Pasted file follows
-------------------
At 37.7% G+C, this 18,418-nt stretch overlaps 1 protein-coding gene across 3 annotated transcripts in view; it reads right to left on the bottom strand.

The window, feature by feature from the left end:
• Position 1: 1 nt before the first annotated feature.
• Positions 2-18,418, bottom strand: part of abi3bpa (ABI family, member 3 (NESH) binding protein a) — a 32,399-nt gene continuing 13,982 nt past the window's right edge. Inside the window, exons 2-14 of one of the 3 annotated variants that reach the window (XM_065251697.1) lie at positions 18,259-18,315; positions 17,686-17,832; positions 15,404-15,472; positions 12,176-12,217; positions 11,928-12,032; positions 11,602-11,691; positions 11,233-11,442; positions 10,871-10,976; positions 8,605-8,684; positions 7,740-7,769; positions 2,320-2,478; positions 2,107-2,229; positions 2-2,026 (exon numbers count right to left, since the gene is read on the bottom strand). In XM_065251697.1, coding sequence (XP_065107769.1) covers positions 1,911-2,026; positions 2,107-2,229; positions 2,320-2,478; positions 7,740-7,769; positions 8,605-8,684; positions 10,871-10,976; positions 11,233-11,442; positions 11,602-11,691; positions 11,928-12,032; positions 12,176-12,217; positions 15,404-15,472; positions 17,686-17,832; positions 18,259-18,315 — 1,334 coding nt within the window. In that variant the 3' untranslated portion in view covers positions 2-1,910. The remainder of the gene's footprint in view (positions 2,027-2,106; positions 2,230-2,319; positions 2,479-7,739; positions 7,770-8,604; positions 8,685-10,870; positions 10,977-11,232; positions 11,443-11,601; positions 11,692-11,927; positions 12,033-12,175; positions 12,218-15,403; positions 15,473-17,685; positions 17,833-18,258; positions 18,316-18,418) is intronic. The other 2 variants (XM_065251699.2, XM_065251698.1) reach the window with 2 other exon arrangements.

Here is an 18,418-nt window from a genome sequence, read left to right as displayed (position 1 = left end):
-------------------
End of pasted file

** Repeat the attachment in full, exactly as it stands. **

At 37.7% G+C, this 18,418-nt stretch overlaps 1 protein-coding gene across 3 annotated transcripts in view; it reads right to left on the bottom strand.

The window, feature by feature from the left end:
• Position 1: 1 nt before the first annotated feature.
• Positions 2-18,418, bottom strand: part of abi3bpa (ABI family, member 3 (NESH) binding protein a) — a 32,399-nt gene continuing 13,982 nt past the window's right edge. Inside the window, exons 2-14 of one of the 3 annotated variants that reach the window (XM_065251697.1) lie at positions 18,259-18,315; positions 17,686-17,832; positions 15,404-15,472; positions 12,176-12,217; positions 11,928-12,032; positions 11,602-11,691; positions 11,233-11,442; positions 10,871-10,976; positions 8,605-8,684; positions 7,740-7,769; positions 2,320-2,478; positions 2,107-2,229; positions 2-2,026 (exon numbers count right to left, since the gene is read on the bottom strand). In XM_065251697.1, coding sequence (XP_065107769.1) covers positions 1,911-2,026; positions 2,107-2,229; positions 2,320-2,478; positions 7,740-7,769; positions 8,605-8,684; positions 10,871-10,976; positions 11,233-11,442; positions 11,602-11,691; positions 11,928-12,032; positions 12,176-12,217; positions 15,404-15,472; positions 17,686-17,832; positions 18,259-18,315 — 1,334 coding nt within the window. In that variant the 3' untranslated portion in view covers positions 2-1,910. The remainder of the gene's footprint in view (positions 2,027-2,106; positions 2,230-2,319; positions 2,479-7,739; positions 7,770-8,604; positions 8,685-10,870; positions 10,977-11,232; positions 11,443-11,601; positions 11,692-11,927; positions 12,033-12,175; positions 12,218-15,403; positions 15,473-17,685; positions 17,833-18,258; positions 18,316-18,418) is intronic. The other 2 variants (XM_065251699.2, XM_065251698.1) reach the window with 2 other exon arrangements.

Here is an 18,418-nt window from a genome sequence, read left to right as displayed (position 1 = left end):